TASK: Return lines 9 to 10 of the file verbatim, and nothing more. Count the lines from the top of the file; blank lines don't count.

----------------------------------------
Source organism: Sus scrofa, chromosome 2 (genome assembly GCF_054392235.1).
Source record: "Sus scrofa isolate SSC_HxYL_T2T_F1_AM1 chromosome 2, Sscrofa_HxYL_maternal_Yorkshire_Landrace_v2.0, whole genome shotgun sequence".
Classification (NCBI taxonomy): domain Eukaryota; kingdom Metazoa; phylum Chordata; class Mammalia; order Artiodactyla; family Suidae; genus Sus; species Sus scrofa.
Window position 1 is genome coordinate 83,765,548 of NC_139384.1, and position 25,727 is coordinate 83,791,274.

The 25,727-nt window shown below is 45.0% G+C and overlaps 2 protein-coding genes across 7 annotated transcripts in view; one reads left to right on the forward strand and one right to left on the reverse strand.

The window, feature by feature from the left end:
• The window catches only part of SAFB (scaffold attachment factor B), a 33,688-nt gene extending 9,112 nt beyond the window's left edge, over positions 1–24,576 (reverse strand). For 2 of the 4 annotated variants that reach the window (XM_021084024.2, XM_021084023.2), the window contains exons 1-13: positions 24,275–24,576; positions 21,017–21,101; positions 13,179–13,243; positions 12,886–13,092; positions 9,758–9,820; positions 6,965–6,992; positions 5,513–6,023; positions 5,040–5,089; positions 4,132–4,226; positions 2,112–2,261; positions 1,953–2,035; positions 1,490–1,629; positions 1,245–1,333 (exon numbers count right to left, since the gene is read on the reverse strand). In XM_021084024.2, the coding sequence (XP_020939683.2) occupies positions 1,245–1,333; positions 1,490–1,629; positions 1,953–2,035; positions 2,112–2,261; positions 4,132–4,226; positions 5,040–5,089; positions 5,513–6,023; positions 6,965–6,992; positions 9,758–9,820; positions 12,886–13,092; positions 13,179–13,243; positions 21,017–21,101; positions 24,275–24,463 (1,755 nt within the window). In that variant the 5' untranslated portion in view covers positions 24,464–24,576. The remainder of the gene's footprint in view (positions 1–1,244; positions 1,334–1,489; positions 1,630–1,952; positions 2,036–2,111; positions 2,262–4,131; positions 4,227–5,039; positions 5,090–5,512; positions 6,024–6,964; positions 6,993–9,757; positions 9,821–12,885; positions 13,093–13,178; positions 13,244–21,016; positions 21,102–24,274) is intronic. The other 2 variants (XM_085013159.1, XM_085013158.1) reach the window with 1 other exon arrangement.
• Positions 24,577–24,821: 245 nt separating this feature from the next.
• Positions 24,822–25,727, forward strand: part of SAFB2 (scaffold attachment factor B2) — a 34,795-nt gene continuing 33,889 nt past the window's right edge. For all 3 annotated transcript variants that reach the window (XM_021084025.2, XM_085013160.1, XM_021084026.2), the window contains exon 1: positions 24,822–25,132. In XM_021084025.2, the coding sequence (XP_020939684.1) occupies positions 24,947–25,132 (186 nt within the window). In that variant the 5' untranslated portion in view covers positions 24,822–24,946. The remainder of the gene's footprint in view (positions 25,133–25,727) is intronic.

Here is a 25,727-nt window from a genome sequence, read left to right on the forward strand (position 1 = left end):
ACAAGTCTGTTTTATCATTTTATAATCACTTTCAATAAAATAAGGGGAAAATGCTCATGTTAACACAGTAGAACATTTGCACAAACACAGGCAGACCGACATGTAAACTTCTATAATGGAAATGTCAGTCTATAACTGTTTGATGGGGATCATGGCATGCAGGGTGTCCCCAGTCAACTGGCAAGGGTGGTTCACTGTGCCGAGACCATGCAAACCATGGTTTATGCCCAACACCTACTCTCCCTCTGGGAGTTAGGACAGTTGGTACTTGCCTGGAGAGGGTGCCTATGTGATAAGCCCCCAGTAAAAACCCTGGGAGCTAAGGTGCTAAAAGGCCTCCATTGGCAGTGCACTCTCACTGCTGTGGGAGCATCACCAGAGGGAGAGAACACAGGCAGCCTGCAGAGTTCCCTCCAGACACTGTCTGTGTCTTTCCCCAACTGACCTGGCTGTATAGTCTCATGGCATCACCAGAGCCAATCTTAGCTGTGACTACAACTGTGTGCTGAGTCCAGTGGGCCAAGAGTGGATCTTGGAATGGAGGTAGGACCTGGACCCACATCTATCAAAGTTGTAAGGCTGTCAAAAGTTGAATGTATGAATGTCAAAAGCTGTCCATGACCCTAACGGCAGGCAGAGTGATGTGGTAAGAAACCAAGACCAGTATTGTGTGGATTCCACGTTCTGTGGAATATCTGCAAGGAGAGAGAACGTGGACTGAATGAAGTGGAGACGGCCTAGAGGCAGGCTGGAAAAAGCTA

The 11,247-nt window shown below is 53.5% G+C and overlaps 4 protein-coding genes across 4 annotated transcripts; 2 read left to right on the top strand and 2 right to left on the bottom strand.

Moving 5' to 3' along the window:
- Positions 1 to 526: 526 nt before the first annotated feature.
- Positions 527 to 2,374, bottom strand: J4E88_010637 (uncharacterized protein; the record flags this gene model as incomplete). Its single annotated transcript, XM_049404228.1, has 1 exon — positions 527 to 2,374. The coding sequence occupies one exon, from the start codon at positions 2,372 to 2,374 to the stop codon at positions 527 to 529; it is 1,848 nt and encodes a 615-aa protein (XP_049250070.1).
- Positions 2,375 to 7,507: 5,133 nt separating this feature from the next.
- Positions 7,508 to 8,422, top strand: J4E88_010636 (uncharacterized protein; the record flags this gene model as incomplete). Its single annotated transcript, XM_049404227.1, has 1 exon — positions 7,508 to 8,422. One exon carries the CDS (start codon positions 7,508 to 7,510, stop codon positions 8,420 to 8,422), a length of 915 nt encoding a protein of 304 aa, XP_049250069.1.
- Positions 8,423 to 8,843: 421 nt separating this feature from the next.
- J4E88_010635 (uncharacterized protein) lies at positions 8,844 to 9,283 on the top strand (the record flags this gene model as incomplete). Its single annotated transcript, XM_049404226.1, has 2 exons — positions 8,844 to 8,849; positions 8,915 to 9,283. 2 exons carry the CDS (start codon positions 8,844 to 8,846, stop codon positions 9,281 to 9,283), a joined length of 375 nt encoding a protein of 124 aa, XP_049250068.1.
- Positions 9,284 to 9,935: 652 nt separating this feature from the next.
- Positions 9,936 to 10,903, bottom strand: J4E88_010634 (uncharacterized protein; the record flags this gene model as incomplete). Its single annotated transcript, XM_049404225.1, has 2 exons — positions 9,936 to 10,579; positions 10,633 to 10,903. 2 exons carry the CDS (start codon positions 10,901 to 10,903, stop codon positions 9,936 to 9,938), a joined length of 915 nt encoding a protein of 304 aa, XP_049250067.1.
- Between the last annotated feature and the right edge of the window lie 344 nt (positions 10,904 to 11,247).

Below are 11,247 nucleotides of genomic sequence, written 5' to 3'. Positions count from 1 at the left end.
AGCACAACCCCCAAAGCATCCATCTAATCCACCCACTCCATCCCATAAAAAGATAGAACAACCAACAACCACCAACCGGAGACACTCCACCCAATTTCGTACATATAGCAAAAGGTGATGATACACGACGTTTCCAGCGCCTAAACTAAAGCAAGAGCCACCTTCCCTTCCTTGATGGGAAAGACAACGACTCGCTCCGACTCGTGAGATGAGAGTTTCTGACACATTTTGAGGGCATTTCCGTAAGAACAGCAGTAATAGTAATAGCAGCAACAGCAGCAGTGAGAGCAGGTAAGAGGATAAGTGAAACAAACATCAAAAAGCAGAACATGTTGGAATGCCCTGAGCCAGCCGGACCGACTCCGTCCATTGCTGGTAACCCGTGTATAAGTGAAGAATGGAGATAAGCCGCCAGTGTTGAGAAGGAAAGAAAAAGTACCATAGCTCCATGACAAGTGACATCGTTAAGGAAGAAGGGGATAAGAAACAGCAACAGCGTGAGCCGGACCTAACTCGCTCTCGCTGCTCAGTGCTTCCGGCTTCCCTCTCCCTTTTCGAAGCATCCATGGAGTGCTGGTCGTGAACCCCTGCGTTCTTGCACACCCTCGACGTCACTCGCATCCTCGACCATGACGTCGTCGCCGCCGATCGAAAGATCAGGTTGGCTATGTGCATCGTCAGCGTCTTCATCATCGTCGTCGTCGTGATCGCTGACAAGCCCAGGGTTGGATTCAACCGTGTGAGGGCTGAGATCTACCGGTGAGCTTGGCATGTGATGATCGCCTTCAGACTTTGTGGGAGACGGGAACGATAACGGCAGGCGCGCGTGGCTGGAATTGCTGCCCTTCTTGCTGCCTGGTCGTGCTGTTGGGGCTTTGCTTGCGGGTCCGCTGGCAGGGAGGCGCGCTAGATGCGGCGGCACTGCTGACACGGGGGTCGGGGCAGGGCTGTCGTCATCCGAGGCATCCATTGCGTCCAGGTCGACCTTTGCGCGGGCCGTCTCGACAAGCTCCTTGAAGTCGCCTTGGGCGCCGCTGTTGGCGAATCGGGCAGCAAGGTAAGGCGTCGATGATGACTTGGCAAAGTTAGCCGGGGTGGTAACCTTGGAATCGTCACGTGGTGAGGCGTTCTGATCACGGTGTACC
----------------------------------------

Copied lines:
• Positions 24,822–25,727, forward strand: part of SAFB2 (scaffold attachment factor B2) — a 34,795-nt gene continuing 33,889 nt past the window's right edge. For all 3 annotated transcript variants that reach the window (XM_021084025.2, XM_085013160.1, XM_021084026.2), the window contains exon 1: positions 24,822–25,132. In XM_021084025.2, the coding sequence (XP_020939684.1) occupies positions 24,947–25,132 (186 nt within the window). In that variant the 5' untranslated portion in view covers positions 24,822–24,946. The remainder of the gene's footprint in view (positions 25,133–25,727) is intronic.

Here is a 25,727-nt window from a genome sequence, read left to right on the forward strand (position 1 = left end):